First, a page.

WHY eat real food?
WHY are we front-loading our eating with real foods?
Because real foods are the foods we were intended to eat.
It’s REALLY easy to get caught up in the dogma of fad diets. Diets that entice you with cure-all foods and diets that promise lasting health, glowing skin and six pack abs, if you only cut out 90% of the food you’re eating now. But our bodies were not meant to survive on only a few foods; on energy bars, skim milk and sugar-free substitutes. There is a reason we lose our energy when we’re ‘dieting’. Our body isn’t meant to process chemicals- it’s meant to process FOOD.
Real food goes hand in hand with traditional foods. Traditional foods are foods that were consumed throughout history before the modernization and industrialization of the food supply.
Foods that have been processed lack basic nutrients needed for optimal health, enzymes for digestion, antioxidants for protection against cell damage, pre and probiotics for gut and immune health.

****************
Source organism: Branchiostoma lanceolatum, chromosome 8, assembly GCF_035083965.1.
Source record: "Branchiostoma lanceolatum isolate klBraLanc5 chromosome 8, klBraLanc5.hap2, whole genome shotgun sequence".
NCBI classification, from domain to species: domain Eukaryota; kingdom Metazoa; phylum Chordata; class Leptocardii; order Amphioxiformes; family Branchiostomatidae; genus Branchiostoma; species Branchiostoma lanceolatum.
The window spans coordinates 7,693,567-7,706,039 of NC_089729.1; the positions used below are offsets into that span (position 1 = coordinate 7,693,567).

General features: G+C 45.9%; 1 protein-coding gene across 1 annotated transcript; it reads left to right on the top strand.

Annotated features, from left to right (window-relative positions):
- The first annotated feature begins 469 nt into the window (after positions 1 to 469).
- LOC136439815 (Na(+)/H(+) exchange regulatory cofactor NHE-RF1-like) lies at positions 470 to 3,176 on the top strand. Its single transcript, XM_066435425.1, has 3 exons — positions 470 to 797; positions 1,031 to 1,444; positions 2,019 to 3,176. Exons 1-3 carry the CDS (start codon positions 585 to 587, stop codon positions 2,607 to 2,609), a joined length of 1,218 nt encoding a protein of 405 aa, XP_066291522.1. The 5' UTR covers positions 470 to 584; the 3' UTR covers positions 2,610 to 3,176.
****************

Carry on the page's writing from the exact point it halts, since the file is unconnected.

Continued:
Real foods are naturally more nutrient-dense, providing our body with the building blocks it needs to stay healthy, energized and vibrant- whether we’re 10, 30, 50 or 100.
Foods in their whole form- the way God created them- have nutrients intact, that the body can RECOGNIZE and ASSIMILATE easily, and they work SYNERGISTICALLY (together) providing us with energy and protecting us from disease.
Take fruit juice, for example. Though fruit juice comes from a whole food (fruit) it has been processed– removed from the package it comes from in nature, and concentrated, and often pasteurized- so it has a much different effect on our body (blood sugar, especially) than a whole piece of fruit, packed with fiber and enzymes to balance blood sugar and reduce the acidic effect on our bodies.
There is NOTHING inherently bad with fruit juice. It’s just something to get you thinking about why choosing the WHOLE form of foods (real food) is beneficial.
Real food eating gets back to the basics. It reminds us of the foods our bodies were designed to eat, and nourishes from the inside out. It’s not dogmatic (though unfortunately some do make it out to be), I truly believe it’s meant to be a philosophy and not a decree.